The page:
In addition to Sakura Mochi, which has a most satisfying taste, there is also a kind of wagashi called “Nerikiri”. The term “wagashi” widely refers to traditional Japanese pastries. However, nerikiri particularly refers to the ones based on navy bean paste, which are then dyed with various pigments, and encased by red bean paste or mung bean paste, and lastly shaped, sculpted, pressed, and cut with various tools. Emily shares her expertise in making wagashi in the shape of an azalea which she learned in Japan. Firstly, slowly press and sieve some bean paste dyed green with a powder sieve made of horse hair, and make the paste into green shreds like a grove, which encase the red bean paste within. Then, press and sieve some red bean paste and scatter it among the mung bean paste. Such forms the lovely azalea in clusters in your hands, which is a common beautiful scene on the street of Taipei in spring.
However, since Azalea is the city flower of Taipei City, it should be, Emily maintains, the central focus on the plate rather than being hidden among green leaves.
Thus, Emily creatively uses the pinkish bean paste to encase the red bean paste first, and slowly shapes it into the form of an azalea with her crafty hands. Then, she draws the lines of petals, and adds some tiny red dots on them. The result is a stunning representation of a blossoming and lovable azalea.
These seasonal delicacies which are inspired by natural scenes create an exclusive flavor of Taipei, helping people to linger in these wonderful but fleeting spring days.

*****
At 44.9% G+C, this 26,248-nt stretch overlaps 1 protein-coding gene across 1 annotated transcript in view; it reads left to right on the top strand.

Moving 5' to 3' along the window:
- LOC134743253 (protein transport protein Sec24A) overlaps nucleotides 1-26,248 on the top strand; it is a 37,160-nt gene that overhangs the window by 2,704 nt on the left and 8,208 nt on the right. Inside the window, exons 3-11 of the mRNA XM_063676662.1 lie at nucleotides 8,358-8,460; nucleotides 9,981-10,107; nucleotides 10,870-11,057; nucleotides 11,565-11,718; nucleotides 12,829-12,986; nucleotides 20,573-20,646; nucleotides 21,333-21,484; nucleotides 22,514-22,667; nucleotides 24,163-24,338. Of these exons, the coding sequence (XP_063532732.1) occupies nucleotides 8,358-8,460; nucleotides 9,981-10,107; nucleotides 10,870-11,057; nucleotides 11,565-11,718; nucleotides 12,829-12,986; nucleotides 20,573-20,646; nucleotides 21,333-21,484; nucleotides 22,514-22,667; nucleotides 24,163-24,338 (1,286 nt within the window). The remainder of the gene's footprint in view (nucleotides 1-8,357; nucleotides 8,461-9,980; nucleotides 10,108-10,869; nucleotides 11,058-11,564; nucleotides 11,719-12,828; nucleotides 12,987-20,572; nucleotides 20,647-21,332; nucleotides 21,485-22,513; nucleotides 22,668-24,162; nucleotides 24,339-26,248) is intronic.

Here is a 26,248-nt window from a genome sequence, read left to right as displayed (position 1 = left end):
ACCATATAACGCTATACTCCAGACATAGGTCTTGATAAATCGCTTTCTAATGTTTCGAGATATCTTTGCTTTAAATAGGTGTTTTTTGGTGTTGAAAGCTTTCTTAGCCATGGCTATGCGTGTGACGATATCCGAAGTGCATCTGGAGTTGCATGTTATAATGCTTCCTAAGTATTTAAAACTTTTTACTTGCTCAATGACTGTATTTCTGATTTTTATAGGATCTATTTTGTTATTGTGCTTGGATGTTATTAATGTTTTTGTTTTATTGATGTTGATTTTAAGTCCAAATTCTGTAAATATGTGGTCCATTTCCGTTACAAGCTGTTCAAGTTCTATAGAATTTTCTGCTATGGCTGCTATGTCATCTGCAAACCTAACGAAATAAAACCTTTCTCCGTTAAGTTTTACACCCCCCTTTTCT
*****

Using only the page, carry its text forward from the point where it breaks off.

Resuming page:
AZALEA WAGASHI RECIPE
STEP 1 → Make Nerikiri (Wagashi Skin)
[ Ingredients ]
Navy bean paste 1,000g
Glutinous rice powder 18g
Water 15 to 25g
[ Implements ]
A steel basin
A small pot with handle (such as copper pot or deep cooking pan) A wooden ladle
1. Pour the glutinous rice powder into the basin, add 18g of water on the powder, and knead it. Add the water until the powder becomes paste, which should be slightly sticky but not attaching to hands. In principle, the amount of water is equal to that of the powder, but it should be slowly added due to possibly different dryness of different brands. You should judge how it can become paste yourself.
2. Add the water into the small pot to 80% capacity. After the water is boiled, make the paste into separate balls, knead it to a round shape, and boil them in the water until their shape is similar to that of mochi, which will take approximately 3 minutes. After that, take them out and pour out the water in the pot.
3. Add a small amount of water again in the pot (which is simply for dividing the navy bean paste from the bottom to avoid possible scorching), boil the paste using a small flame, and slowly stir it with the ladle.
4. Then, add the small rice balls and continue to boil them until the paste becomes malleable and flexible. Add mizuame to increase the wetness of the nerikiri, and then it is complete.
5. Sieve the nerikiri with a strainer for more delicate particles and then separate the nerikiri into small pieces and knead them into balls. Repeating this 2 to 3 times can make the nerikiri white.
6. Finally, wrap the package that has been reduced to room temperature with plastic wrap, and store it in the refrigerator. When used, it should be colored according to the desired shape. For example, the azalea in this demonstration is pink, so all you need to do is to dye it with pink food dye.
STEP 2 → Knead the Wagashi
[ Ingredients ]
Pink nerikiri 22g
Ready-made red mung bean paste 15g
[ Implements ]
A triangle rod (or thin chopstick as an alternative)
A ball-ended rod
1. Knead the pink nerikiri into a round shape, and press it. Put red bean paste in the center, encase it, and knead it into a ball.
2. Use the triangle rod to press the edges of the ball into five flat surfaces, just as the five petals of an azalea. Since the petals of an azalea are slightly pointed, you can make the outline of petals using your hands or implements.
3. Use the needle or the ball-ended rod to draw lines on the petals, and it is complete.